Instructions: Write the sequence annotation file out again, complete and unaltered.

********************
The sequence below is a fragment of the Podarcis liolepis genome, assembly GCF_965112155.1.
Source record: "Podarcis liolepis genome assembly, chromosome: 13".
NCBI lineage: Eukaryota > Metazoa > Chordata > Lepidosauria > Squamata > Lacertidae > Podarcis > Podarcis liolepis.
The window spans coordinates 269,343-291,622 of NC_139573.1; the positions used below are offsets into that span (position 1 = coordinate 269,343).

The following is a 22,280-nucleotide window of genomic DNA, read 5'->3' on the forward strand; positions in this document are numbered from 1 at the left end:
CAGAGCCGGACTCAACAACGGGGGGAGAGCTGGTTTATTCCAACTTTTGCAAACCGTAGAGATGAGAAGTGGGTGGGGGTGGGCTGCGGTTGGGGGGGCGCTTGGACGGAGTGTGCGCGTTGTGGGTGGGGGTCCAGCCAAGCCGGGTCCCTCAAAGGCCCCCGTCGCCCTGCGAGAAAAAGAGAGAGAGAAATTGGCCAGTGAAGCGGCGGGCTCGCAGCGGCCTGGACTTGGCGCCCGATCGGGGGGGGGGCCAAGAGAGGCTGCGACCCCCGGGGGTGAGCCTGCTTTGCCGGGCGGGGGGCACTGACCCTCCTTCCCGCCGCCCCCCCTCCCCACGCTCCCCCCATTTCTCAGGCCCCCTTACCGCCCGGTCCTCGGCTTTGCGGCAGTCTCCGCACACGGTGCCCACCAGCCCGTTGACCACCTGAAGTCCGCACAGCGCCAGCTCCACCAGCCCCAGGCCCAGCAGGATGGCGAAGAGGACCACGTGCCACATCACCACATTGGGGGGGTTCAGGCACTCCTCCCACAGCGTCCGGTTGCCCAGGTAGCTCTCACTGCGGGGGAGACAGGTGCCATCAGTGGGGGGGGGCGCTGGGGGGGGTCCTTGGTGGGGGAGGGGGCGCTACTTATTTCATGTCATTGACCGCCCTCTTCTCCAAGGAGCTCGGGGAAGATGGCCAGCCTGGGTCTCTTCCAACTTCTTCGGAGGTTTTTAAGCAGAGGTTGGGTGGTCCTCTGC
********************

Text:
The sequence below is a fragment of the Podarcis liolepis genome, assembly GCF_965112155.1.
Source record: "Podarcis liolepis genome assembly, chromosome: 13".
NCBI lineage: Eukaryota > Metazoa > Chordata > Lepidosauria > Squamata > Lacertidae > Podarcis > Podarcis liolepis.
The window spans coordinates 269,343-291,622 of NC_139573.1; the positions used below are offsets into that span (position 1 = coordinate 269,343).

The following is a 22,280-nucleotide window of genomic DNA, read 5'->3' on the forward strand; positions in this document are numbered from 1 at the left end:
CAGAGCCGGACTCAACAACGGGGGGAGAGCTGGTTTATTCCAACTTTTGCAAACCGTAGAGATGAGAAGTGGGTGGGGGTGGGCTGCGGTTGGGGGGGCGCTTGGACGGAGTGTGCGCGTTGTGGGTGGGGGTCCAGCCAAGCCGGGTCCCTCAAAGGCCCCCGTCGCCCTGCGAGAAAAAGAGAGAGAGAAATTGGCCAGTGAAGCGGCGGGCTCGCAGCGGCCTGGACTTGGCGCCCGATCGGGGGGGGGGCCAAGAGAGGCTGCGACCCCCGGGGGTGAGCCTGCTTTGCCGGGCGGGGGGCACTGACCCTCCTTCCCGCCGCCCCCCCTCCCCACGCTCCCCCCATTTCTCAGGCCCCCTTACCGCCCGGTCCTCGGCTTTGCGGCAGTCTCCGCACACGGTGCCCACCAGCCCGTTGACCACCTGAAGTCCGCACAGCGCCAGCTCCACCAGCCCCAGGCCCAGCAGGATGGCGAAGAGGACCACGTGCCACATCACCACATTGGGGGGGTTCAGGCACTCCTCCCACAGCGTCCGGTTGCCCAGGTAGCTCTCACTGCGGGGGAGACAGGTGCCATCAGTGGGGGGGGGCGCTGGGGGGGGTCCTTGGTGGGGGAGGGGGCGCTACTTATTTCATGTCATTGACCGCCCTCTTCTCCAAGGAGCTCGGGGAAGATGGCCAGCCTGGGTCTCTTCCAACTTCTTCGGAGGTTTTTAAGCAGAGGTTGGGTGGTCCTCTGC